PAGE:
The pandemic has taught millions of people around the world that they can do their jobs effectively without ever setting foot in an office. For most of them, that lesson will carry into the future.
Eighty-nine percent of people expect to be able to work from home at least some of the time after the crisis ends. The proportion of people with this expectation is highest—more than 90%—in digital and knowledge-based fields. But it’s common in every industry. Even in job roles like manual labor and manufacturing, an overwhelming majority of people said they expect to be able to do some of their work offsite in the future.
These findings emerge from a survey of almost 209,000 people in 190 countries by Boston Consulting Group and The Network. The results are being presented in a three-part series. This second report follows an initial report that focused on declining levels of worker mobility due to the pandemic. Another report, on the pandemic’s impact on people’s career plans and willingness to retrain, will be released next month.
It is indeed flexibility that most workers are interested in, not a wholesale rejection of the traditional model of full-time physical collocation with colleagues. Only a relatively small proportion of workers—one in four—would switch to a completely remote work model if they could. People in developing countries tend to be above the average in favoring full-time work-from-home models; 44% of South Africans and 39% of Indians said they like the idea. Those in developed countries tend to be less interested, though the US is an exception: 35% of its people said they would gladly work from home on a full-time basis.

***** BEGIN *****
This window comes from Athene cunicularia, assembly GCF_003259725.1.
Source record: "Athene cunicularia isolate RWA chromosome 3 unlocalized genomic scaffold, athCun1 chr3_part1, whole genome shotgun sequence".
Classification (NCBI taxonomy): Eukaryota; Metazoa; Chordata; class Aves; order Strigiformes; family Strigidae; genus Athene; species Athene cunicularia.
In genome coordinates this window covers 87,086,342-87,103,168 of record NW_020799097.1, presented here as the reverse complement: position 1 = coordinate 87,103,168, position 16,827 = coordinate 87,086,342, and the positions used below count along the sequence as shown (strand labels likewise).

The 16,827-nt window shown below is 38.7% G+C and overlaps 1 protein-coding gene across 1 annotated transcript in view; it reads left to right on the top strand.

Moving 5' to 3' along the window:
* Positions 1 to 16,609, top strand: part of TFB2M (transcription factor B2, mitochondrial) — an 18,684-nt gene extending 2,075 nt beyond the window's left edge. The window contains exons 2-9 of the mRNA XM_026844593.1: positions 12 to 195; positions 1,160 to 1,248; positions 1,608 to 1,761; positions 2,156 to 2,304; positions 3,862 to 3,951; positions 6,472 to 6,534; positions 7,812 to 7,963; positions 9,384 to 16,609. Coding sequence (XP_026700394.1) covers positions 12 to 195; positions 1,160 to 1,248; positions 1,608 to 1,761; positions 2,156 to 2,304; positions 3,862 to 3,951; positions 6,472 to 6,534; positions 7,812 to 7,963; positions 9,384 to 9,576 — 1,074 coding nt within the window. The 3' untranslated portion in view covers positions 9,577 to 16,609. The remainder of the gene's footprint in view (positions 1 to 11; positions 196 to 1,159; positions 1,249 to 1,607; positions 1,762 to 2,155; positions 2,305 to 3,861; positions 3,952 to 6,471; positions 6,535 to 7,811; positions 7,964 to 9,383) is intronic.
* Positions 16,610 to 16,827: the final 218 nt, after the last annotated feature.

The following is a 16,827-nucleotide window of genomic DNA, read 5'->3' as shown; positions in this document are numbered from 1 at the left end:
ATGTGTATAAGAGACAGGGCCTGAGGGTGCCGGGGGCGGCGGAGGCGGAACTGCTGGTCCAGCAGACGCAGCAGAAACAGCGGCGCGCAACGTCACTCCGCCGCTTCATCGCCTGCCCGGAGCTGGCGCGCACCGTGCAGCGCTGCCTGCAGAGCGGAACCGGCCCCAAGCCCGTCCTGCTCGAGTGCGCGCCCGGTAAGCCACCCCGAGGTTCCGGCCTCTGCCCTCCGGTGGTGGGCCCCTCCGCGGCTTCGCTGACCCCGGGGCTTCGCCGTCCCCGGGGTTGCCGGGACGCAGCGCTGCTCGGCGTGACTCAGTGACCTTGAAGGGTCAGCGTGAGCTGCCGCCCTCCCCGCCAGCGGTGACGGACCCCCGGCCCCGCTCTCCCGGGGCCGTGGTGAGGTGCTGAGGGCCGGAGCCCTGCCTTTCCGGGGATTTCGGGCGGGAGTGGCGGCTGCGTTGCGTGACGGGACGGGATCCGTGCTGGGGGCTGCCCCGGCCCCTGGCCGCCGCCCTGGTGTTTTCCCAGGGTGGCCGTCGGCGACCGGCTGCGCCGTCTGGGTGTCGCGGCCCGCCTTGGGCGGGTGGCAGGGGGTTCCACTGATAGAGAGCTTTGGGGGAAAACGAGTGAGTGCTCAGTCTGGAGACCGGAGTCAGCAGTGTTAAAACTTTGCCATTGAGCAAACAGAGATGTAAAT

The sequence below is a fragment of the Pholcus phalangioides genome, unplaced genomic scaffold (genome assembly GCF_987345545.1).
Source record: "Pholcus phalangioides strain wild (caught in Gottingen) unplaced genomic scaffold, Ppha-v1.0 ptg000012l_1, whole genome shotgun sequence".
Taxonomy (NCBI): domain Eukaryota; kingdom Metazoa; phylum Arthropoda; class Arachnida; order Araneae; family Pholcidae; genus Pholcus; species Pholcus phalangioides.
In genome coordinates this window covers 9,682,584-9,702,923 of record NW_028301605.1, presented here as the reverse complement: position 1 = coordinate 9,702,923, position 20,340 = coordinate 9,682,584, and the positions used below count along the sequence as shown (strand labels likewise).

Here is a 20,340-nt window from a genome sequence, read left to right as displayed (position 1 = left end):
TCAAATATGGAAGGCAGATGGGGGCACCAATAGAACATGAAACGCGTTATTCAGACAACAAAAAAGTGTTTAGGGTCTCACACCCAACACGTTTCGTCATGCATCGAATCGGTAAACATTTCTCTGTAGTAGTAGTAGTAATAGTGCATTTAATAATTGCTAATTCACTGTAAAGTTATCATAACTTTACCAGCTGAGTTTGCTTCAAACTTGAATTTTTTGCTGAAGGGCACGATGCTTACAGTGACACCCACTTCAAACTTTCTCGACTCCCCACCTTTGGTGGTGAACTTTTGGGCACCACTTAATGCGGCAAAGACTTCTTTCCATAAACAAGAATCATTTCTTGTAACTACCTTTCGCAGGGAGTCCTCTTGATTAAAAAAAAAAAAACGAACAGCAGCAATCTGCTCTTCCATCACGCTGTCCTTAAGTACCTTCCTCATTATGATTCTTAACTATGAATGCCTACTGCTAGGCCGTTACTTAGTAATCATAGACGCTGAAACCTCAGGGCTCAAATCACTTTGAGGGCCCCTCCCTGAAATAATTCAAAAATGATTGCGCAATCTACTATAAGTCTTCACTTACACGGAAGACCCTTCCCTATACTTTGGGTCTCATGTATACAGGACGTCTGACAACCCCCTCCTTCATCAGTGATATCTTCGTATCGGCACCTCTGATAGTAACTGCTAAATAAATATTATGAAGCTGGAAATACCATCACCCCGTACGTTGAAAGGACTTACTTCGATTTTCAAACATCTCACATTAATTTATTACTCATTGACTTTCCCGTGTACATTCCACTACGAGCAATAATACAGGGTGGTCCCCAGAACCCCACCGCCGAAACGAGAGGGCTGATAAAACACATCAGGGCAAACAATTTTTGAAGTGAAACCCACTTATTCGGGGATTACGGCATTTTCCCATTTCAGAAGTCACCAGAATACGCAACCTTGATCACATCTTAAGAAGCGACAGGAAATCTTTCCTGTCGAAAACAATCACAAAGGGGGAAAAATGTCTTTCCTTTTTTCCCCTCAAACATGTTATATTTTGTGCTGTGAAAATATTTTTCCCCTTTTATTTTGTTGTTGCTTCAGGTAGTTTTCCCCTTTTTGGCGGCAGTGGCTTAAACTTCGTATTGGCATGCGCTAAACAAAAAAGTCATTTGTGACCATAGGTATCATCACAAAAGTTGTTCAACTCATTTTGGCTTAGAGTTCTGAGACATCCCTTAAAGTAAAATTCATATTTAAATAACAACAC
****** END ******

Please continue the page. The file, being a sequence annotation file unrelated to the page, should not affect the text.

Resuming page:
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Flexibility regarding work location is only one of the attributes that has become more important to workers during the pandemic. Financial compensation is another. This is not a surprise given the economic and existential threats that people have faced in the past year. Financial compensation is especially important to respondents in China, Poland, and Russia and trails only good workplace relationships and a good work-life balance as a global priority. These softer attributes have been constants in all of the studies that BCG and The Network have done since 2014.
Other developments, besides COVID-19, have also changed people’s work expectations. For instance, the Black Lives Matter protests and the #MeToo movement have prompted job seekers to pay more attention to social values in the workplace. And a succession of climate catastrophes, including the Australian bushfires of 2019 and 2020, have spurred some job seekers to question employers’ levels of environmental commitment. Organizations that respond to these concerns will have a huge advantage as the competition for talent picks back up after the pandemic.
Download the full article to understand the expectations surrounding remote work and the imperative for workplaces to become more socially and environmentally aware in 2021 and beyond.
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